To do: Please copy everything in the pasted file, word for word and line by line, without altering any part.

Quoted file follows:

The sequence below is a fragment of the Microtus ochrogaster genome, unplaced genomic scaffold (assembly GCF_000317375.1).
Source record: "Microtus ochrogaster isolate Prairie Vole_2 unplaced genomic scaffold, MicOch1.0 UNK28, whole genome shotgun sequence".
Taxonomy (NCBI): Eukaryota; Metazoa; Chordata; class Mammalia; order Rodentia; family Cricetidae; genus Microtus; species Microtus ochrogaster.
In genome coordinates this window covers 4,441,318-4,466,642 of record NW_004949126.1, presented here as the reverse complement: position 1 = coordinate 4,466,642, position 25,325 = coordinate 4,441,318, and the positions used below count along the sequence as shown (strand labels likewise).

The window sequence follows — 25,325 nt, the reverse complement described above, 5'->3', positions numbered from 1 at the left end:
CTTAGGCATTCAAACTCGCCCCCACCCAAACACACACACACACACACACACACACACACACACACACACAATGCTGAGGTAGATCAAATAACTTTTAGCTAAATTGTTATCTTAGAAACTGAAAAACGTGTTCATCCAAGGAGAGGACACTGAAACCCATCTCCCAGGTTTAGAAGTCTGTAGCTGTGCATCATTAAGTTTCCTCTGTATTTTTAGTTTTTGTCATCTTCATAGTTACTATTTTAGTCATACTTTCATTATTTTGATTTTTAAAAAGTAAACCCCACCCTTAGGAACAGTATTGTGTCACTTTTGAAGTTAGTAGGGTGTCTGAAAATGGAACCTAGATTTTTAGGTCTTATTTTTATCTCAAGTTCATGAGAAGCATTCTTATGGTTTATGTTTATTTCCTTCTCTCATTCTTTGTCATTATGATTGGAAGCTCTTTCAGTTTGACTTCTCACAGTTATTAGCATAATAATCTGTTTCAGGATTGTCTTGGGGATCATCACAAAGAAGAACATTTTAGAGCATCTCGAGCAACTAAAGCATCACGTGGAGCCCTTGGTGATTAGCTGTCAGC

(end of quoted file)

The sequence below is a fragment of the Microtus ochrogaster genome, unplaced genomic scaffold (assembly GCF_000317375.1).
Source record: "Microtus ochrogaster isolate Prairie Vole_2 unplaced genomic scaffold, MicOch1.0 UNK28, whole genome shotgun sequence".
Taxonomy (NCBI): Eukaryota; Metazoa; Chordata; class Mammalia; order Rodentia; family Cricetidae; genus Microtus; species Microtus ochrogaster.
In genome coordinates this window covers 4,441,318-4,466,642 of record NW_004949126.1, presented here as the reverse complement: position 1 = coordinate 4,466,642, position 25,325 = coordinate 4,441,318, and the positions used below count along the sequence as shown (strand labels likewise).

The window sequence follows — 25,325 nt, the reverse complement described above, 5'->3', positions numbered from 1 at the left end:
CTTAGGCATTCAAACTCGCCCCCACCCAAACACACACACACACACACACACACACACACACACACACACAATGCTGAGGTAGATCAAATAACTTTTAGCTAAATTGTTATCTTAGAAACTGAAAAACGTGTTCATCCAAGGAGAGGACACTGAAACCCATCTCCCAGGTTTAGAAGTCTGTAGCTGTGCATCATTAAGTTTCCTCTGTATTTTTAGTTTTTGTCATCTTCATAGTTACTATTTTAGTCATACTTTCATTATTTTGATTTTTAAAAAGTAAACCCCACCCTTAGGAACAGTATTGTGTCACTTTTGAAGTTAGTAGGGTGTCTGAAAATGGAACCTAGATTTTTAGGTCTTATTTTTATCTCAAGTTCATGAGAAGCATTCTTATGGTTTATGTTTATTTCCTTCTCTCATTCTTTGTCATTATGATTGGAAGCTCTTTCAGTTTGACTTCTCACAGTTATTAGCATAATAATCTGTTTCAGGATTGTCTTGGGGATCATCACAAAGAAGAACATTTTAGAGCATCTCGAGCAACTAAAGCATCACGTGGAGCCCTTGGTGATTAGCTGTCAGC